Cass Bay, a Remarkable Conversation, a Missed Opportunity, Thoughts on Xmas

Today after an awesome service at Harmony Church, I took the boys out for a “rock throwing party” at Cass Bay, just past Lyttleton this is a fantastic little bay to spend a quiet family afternoon. We had lunch out by the sea, had a contest on who could let his rock bounce on the waves the most times, looking for crabs and other little animals, all in all a great afternoon with the boys. I even had some time to read a guitar magazine in between the picnicking.

And just look at the picture on the left to get an idea of the scenery absolutely stunning. Considering that it is raining when I write this post, I guess I can consider myself blessed for this afternoon in the sun, with my three fantastic boys while mama’s out with her sister having good bonding time as well.

I guess if there’s one thing I believe it is that no present can make up for quality time with your children. And while it is quality time for them, it is also quality time for me, not just because I have a good time with the boys but because they remind you of this important edge that children have over adult: as being completely reliant on, loving and  trusting your parents, not hindered by any doubts, freely ands open towards a world of new discoveries every day, while at the same time protected where potential harm may be looming. In a sense that is also what my first year as a Christian was all about, if anything it was about learning to be a son again.

On the way back to the car we stopped for another half an hour so the boys could lose some more energy on the playground at the parking. While were there, that had been there before we came out was parked there. In it were three people in their twenties.

While the boys were out in the playground, the two passengers came out, and by the state of their appearance and the way they talked, considerably drunk and I do not rule out more than that. Their talk was aggressive, especially to the third member of their party, a female.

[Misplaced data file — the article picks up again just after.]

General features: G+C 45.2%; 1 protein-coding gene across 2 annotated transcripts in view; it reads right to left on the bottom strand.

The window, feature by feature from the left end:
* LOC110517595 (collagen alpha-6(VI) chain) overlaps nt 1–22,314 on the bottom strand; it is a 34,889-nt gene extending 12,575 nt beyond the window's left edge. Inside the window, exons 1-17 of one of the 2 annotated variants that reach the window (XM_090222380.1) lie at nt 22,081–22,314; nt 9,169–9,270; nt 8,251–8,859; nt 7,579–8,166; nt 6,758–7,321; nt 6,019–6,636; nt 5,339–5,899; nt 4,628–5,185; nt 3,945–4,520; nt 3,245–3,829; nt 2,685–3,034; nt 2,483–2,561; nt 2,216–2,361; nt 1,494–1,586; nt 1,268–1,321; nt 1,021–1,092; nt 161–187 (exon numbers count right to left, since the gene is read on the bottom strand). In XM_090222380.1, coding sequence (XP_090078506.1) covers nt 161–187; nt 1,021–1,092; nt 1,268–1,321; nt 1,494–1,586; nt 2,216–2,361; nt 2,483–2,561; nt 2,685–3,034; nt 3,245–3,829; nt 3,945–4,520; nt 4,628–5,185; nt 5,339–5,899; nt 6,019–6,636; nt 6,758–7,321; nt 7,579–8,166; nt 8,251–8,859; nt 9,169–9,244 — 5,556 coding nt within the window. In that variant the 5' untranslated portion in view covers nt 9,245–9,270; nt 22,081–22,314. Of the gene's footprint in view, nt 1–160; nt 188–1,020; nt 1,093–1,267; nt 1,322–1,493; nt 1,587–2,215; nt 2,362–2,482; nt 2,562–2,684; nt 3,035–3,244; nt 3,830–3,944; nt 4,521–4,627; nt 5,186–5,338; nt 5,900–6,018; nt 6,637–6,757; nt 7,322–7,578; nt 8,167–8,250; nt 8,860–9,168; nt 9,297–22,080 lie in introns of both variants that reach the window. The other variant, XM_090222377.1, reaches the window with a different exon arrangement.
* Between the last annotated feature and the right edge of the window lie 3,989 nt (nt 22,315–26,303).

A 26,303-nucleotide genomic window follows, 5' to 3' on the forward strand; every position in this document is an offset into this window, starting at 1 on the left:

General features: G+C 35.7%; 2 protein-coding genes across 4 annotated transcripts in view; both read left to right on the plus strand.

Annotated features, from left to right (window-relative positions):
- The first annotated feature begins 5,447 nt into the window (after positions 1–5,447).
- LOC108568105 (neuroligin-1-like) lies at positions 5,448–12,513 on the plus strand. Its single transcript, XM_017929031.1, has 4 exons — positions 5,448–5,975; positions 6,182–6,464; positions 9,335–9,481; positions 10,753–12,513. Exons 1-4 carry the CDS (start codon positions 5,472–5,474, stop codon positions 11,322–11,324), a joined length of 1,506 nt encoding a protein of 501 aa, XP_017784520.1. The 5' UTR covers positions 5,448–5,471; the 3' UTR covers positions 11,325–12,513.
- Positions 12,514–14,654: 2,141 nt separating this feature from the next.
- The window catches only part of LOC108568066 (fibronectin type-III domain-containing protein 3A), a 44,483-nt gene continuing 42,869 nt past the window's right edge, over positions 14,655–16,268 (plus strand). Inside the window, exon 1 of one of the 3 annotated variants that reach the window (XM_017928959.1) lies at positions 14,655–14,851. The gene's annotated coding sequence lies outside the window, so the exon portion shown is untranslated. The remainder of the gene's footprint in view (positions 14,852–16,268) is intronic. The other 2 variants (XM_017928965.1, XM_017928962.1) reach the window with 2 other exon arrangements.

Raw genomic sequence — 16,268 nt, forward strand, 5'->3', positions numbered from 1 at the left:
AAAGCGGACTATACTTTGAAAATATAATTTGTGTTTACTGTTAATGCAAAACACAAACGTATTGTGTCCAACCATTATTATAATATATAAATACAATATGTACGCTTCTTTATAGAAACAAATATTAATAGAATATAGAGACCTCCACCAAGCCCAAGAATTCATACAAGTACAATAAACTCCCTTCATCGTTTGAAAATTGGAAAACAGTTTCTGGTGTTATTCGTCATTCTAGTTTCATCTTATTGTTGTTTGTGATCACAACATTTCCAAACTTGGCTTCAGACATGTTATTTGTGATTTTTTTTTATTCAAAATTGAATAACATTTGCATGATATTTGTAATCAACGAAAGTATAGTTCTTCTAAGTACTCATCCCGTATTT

My boys kept on playing for some longer and it became time to get home for diner, so of to the car we went, which was parked right next to theirs. On the parking lot the female driver of the car, had another sip of her RTD and asked me if I needed more room. I was quite alright thanks. And than all out of the blue it came:

I have been watching you four for the last 45 minutes or so and I am so jealous of those boys.  I wish I had a father like that. My Father and mother never had had any time for me. I got all I needed and wanted and more in terms of things as long as I shut up. but never any time like you here on the beach with your boys.

I asked the inevitable question:

“Is that why you are out here on the piss with two guys that are treating you like dirt? Let me guess, you paid for the booze didn’t you? Regrettably I am too old to be the father of such a rebellious girl.”

“I’m 24 how old are you than?”

“46 and set in my ways.”

“Do you live in Lyttleton as well?”

“In Russley near the airport”

“Is that close to Hornby?”


“Man you really could have been my father, but you look so fit still. Fitter than those two blobs.” ( I learned now that this refers to fat or lazy (or both) people).”

“I’d adopt you in an instance my little charmer if I knew I would be able to handle a girl like you.”